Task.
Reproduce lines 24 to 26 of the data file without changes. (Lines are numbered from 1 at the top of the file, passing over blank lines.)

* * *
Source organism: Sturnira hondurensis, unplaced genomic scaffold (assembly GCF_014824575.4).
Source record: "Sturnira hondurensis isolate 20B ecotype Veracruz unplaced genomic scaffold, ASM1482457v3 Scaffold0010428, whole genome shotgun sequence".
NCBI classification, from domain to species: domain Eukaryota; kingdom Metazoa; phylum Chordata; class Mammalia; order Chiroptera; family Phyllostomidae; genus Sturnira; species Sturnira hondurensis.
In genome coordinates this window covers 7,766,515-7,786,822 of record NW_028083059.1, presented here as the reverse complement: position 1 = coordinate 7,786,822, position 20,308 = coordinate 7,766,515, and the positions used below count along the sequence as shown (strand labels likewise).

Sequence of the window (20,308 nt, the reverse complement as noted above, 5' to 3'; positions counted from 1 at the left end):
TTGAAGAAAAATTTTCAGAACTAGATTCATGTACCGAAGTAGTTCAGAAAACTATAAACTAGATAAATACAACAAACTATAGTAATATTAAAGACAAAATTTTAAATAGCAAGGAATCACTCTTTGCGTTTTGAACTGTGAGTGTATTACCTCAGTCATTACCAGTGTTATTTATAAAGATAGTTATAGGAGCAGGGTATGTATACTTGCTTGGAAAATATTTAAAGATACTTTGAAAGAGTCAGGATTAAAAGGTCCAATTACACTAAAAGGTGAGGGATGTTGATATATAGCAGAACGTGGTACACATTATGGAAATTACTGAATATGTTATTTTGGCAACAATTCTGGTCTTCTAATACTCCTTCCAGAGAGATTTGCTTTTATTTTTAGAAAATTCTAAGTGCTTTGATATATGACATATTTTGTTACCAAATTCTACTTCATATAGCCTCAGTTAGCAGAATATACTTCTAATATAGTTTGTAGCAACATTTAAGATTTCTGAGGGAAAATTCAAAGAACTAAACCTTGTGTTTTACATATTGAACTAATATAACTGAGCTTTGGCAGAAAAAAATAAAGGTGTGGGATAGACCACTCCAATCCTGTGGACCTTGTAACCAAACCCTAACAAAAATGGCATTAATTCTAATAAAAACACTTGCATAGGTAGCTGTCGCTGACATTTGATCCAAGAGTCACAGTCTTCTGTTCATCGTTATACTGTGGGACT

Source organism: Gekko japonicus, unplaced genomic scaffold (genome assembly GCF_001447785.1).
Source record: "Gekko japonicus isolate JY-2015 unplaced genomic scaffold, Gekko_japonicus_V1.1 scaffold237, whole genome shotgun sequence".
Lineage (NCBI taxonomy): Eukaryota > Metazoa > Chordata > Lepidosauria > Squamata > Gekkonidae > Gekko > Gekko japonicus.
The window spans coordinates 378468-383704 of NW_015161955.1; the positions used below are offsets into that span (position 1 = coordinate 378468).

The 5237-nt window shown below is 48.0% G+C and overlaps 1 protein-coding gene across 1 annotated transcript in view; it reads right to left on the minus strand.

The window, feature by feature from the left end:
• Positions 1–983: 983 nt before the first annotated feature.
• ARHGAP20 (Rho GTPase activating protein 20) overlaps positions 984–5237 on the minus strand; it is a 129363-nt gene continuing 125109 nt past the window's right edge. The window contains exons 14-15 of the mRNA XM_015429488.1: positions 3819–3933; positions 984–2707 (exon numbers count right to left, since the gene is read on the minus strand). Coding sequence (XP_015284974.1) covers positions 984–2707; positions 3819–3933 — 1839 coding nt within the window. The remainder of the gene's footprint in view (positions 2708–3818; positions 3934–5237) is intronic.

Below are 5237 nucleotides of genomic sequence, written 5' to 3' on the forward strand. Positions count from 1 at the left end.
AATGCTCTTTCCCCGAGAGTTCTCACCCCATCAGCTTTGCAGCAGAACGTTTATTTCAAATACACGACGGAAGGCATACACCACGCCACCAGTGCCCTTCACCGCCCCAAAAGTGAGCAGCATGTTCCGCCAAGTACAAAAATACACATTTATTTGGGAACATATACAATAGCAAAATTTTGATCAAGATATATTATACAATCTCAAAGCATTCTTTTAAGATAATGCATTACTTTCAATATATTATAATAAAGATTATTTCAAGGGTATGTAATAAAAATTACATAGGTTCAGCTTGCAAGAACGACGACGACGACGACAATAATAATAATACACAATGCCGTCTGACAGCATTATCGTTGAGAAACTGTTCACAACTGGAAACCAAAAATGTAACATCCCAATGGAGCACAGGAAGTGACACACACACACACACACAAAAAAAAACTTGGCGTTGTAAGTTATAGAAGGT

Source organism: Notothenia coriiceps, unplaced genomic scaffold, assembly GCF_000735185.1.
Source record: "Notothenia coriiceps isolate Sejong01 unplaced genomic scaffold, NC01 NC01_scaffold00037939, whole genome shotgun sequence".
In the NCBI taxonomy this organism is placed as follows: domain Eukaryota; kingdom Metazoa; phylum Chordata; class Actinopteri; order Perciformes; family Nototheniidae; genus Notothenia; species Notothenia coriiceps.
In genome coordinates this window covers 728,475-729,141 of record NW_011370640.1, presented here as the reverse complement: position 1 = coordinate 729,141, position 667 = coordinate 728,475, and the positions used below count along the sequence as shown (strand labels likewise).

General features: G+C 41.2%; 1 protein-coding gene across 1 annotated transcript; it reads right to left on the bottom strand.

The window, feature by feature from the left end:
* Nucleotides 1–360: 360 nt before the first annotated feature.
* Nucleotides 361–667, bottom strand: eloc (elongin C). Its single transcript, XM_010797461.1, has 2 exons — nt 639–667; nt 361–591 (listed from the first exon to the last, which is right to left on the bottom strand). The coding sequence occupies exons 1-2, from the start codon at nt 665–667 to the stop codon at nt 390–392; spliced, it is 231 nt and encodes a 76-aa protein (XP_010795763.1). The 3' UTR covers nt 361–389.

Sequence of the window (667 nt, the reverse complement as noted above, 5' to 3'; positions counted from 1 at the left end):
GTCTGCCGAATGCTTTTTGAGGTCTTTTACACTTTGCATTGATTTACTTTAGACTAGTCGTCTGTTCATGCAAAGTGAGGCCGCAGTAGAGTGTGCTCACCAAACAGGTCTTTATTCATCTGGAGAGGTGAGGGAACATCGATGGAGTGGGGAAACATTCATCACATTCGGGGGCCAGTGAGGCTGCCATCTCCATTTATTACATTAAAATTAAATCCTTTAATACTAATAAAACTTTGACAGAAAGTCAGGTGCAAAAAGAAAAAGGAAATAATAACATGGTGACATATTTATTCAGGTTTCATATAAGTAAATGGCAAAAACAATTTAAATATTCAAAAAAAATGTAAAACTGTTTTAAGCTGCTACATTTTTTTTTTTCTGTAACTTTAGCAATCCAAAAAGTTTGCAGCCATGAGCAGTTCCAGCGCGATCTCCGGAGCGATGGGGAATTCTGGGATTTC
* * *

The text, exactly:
* Nucleotides 361–667, bottom strand: eloc (elongin C). Its single transcript, XM_010797461.1, has 2 exons — nt 639–667; nt 361–591 (listed from the first exon to the last, which is right to left on the bottom strand). The coding sequence occupies exons 1-2, from the start codon at nt 665–667 to the stop codon at nt 390–392; spliced, it is 231 nt and encodes a 76-aa protein (XP_010795763.1). The 3' UTR covers nt 361–389.

Sequence of the window (667 nt, the reverse complement as noted above, 5' to 3'; positions counted from 1 at the left end):
GTCTGCCGAATGCTTTTTGAGGTCTTTTACACTTTGCATTGATTTACTTTAGACTAGTCGTCTGTTCATGCAAAGTGAGGCCGCAGTAGAGTGTGCTCACCAAACAGGTCTTTATTCATCTGGAGAGGTGAGGGAACATCGATGGAGTGGGGAAACATTCATCACATTCGGGGGCCAGTGAGGCTGCCATCTCCATTTATTACATTAAAATTAAATCCTTTAATACTAATAAAACTTTGACAGAAAGTCAGGTGCAAAAAGAAAAAGGAAATAATAACATGGTGACATATTTATTCAGGTTTCATATAAGTAAATGGCAAAAACAATTTAAATATTCAAAAAAAATGTAAAACTGTTTTAAGCTGCTACATTTTTTTTTTTCTGTAACTTTAGCAATCCAAAAAGTTTGCAGCCATGAGCAGTTCCAGCGCGATCTCCGGAGCGATGGGGAATTCTGGGATTTC